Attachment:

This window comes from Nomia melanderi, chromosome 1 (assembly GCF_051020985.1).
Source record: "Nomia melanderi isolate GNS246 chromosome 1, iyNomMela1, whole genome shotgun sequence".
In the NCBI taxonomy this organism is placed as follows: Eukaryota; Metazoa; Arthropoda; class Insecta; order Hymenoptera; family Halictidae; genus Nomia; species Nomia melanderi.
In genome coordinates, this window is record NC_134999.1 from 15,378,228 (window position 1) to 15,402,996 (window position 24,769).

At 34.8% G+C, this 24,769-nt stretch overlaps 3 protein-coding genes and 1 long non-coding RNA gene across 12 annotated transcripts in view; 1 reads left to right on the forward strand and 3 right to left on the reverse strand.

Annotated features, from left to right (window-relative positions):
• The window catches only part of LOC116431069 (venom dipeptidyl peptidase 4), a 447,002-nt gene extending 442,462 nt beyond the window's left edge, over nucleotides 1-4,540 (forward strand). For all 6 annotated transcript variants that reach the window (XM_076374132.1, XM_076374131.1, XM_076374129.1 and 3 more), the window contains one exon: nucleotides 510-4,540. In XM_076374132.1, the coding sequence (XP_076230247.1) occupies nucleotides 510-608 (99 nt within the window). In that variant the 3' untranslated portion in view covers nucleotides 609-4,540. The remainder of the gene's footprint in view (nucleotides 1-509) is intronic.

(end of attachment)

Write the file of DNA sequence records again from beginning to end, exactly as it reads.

This window comes from Nomia melanderi, chromosome 1 (assembly GCF_051020985.1).
Source record: "Nomia melanderi isolate GNS246 chromosome 1, iyNomMela1, whole genome shotgun sequence".
In the NCBI taxonomy this organism is placed as follows: Eukaryota; Metazoa; Arthropoda; class Insecta; order Hymenoptera; family Halictidae; genus Nomia; species Nomia melanderi.
In genome coordinates, this window is record NC_134999.1 from 15,378,228 (window position 1) to 15,402,996 (window position 24,769).

At 34.8% G+C, this 24,769-nt stretch overlaps 3 protein-coding genes and 1 long non-coding RNA gene across 12 annotated transcripts in view; 1 reads left to right on the forward strand and 3 right to left on the reverse strand.

Annotated features, from left to right (window-relative positions):
• The window catches only part of LOC116431069 (venom dipeptidyl peptidase 4), a 447,002-nt gene extending 442,462 nt beyond the window's left edge, over nucleotides 1-4,540 (forward strand). For all 6 annotated transcript variants that reach the window (XM_076374132.1, XM_076374131.1, XM_076374129.1 and 3 more), the window contains one exon: nucleotides 510-4,540. In XM_076374132.1, the coding sequence (XP_076230247.1) occupies nucleotides 510-608 (99 nt within the window). In that variant the 3' untranslated portion in view covers nucleotides 609-4,540. The remainder of the gene's footprint in view (nucleotides 1-509) is intronic.